- Developing an effective way of capturing the customer experience of receiving an upgrade
- Recording more detail about why our residents sometimes refuse an upgrade and using this information to develop our service so more residents say yes
- Review the way we communicate with customers about kitchen, bathroom and windows upgrades
The SCG's latest scrutiny exercise was into our empty homes and the processes around getting these ready for someone to move into. The group wanted to make sure that our approach was consistent across all areas and the review was also a chance to look at the standards we've set for this work.
A home can be empty because it's just been built and no-one's moved in yet or because a resident's moved out and there are safety checks or other work we need to do before someone else moves in.
Some homes may be empty while they have more major modernisation, repairs or conversion work and a few may be earmarked for demolition and redevelopment as part of a regeneration programme.
- Resident scrutineers completed over 60 hours of volunteering
- We visited more than 20 empty homes
- Recommendations include routinely collecting feedback from new residents on the condition of their home when they moved in, and their experience of the lettings process
- Scrutineers also recommended that we encourage greater consistency between our teams and external contractors
- They also recommended that, every three months, we review the effectiveness of the recording database that our trades use (called 'Spot it, tag it, log it')
We want to make it as easy as possible for you to tell us when you feel something’s gone wrong.
You can read more about making a complaint, including our complaints policy and what happens after a complaint is logged.
If you’re not happy with a service we’ve provided, please get in touch.Make a complaint
- Since this scrutiny was carried out we've seen some big improvements. By the end of December 2019, the average time to re-let a home had reduced from just over 22 days to just over 11 days.
- Dedicated lettings officers are enabling us to relet homes faster and we're also recruiting new homes advisors to help.
- We've developed action plans for several sites where homes are generally taking longer to let. These include using alternative advertising methods (such as Zoopla and Gumtree) to reach people in housing need.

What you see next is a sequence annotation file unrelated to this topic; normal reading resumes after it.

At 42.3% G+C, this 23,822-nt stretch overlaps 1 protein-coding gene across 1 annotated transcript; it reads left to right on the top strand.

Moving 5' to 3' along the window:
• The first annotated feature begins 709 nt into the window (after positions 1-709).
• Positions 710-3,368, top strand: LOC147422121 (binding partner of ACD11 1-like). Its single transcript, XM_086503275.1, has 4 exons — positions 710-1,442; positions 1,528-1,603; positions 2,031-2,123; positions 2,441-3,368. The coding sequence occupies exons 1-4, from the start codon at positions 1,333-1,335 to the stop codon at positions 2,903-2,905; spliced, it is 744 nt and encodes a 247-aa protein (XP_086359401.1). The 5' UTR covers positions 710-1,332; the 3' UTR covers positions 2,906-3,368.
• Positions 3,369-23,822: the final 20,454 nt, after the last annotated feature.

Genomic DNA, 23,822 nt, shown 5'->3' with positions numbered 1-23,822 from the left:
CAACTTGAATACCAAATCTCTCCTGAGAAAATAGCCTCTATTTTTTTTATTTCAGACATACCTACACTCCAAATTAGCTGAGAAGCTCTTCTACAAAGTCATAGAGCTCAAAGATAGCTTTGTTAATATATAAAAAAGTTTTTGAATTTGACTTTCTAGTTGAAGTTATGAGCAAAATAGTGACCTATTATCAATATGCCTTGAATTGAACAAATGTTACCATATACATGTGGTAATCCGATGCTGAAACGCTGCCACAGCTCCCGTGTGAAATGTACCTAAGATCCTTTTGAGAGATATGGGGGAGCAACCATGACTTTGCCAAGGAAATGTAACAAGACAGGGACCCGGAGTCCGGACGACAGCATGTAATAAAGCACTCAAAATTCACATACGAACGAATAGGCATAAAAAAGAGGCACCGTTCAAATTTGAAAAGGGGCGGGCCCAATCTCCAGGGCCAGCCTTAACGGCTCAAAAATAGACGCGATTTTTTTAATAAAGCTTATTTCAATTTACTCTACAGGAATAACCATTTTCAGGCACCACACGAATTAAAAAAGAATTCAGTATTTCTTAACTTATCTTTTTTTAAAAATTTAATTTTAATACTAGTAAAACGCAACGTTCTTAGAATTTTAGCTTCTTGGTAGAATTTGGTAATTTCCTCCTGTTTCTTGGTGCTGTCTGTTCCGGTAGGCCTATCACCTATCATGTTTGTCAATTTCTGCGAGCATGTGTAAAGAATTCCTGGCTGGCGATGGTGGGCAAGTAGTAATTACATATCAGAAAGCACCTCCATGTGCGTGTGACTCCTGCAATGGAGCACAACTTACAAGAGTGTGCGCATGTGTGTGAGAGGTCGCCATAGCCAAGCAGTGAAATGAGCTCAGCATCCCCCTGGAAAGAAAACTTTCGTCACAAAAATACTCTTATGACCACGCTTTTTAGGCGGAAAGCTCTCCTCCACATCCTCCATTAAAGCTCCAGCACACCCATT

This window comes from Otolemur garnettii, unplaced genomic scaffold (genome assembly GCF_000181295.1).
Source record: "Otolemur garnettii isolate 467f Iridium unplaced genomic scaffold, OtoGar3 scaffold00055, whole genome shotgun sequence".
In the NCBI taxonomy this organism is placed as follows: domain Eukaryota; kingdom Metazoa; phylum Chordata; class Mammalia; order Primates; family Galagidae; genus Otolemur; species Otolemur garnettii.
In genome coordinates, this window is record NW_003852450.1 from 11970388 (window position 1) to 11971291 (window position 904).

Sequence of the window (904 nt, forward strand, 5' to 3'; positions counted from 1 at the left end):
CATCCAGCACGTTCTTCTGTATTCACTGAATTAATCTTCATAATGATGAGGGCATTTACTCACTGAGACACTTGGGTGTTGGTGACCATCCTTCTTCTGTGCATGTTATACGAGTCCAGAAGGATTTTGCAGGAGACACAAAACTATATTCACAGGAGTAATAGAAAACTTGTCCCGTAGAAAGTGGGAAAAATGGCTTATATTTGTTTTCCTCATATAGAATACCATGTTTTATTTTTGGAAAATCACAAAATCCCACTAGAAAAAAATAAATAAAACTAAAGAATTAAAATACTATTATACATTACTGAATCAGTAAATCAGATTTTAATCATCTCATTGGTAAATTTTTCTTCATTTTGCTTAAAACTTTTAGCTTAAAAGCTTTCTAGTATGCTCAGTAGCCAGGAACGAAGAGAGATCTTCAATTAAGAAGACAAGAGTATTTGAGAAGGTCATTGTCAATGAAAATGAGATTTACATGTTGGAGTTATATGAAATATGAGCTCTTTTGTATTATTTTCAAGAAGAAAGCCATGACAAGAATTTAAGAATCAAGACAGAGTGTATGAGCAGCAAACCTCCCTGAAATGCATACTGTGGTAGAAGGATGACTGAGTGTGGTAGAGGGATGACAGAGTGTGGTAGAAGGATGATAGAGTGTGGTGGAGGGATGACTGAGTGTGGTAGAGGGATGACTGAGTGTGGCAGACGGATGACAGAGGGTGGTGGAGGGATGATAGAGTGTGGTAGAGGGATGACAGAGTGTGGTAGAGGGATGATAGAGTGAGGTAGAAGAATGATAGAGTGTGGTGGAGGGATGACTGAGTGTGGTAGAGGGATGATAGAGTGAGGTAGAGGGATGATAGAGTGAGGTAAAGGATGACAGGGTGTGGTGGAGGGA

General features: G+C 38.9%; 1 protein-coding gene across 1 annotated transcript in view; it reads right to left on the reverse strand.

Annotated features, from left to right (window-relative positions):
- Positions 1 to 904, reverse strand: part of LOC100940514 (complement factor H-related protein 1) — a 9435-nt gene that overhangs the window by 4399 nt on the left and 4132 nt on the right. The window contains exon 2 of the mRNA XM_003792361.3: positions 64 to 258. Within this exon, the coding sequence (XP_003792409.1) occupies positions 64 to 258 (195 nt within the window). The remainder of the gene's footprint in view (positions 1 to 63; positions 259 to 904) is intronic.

- We're continuing talks with several councils about reducing how long it takes to nominate new residents. As these happen regularly, we can highlight any current issues.
- Before we build new homes, we’re being clearer about the sorts of home we know people need in that area. We push back or ask for more evidence of bids for other homes if we feel that demand may be low, especially in some of our more rural areas.
- We're also focusing on making sure residents are ready for a tenancy and able to afford it. For example, piloting employment and training support to a small number of people on the housing register, who aren't yet residents.
- The pre-tenancy assessment lets us understand more about someone's financial circumstances so that we can support them, if they need it, on how to manage their regular payments.
- We’re also working with our Income team to find the best time in the month for new residents to sign up if they’re on Universal Credit. This can change how long they’ll have to wait for payment.
- Since April 2019 nearly 2,600 people have followed our online resident induction. This is a step-by-step guide to what they need to know and, as it’s online, they can work through it as and when it suits them.
- Resident scrutineers carried out over 100 hours of activity to complete this review.
- Recommendations included working with residents to agree a definition for repairs being completed ‘right first time’ and, with volunteer members of the SCG, we’ve now agreed what this should look like and how it can be measured.
- We've already improved how we report to managers and the Resident and Board Partnership about repairs, giving more details and new information.
- Some of what we want to do will take a bit longer as we need to upgrade some of our IT systems first, but we're working on this. When that's done we'll also be able to measure how many times someone has to contact us about the same repair - a key element of the service we're already focusing on improving.
- Longer-term, we’re developing a fully-automated way for residents to report and book repairs appointments via MySovereign.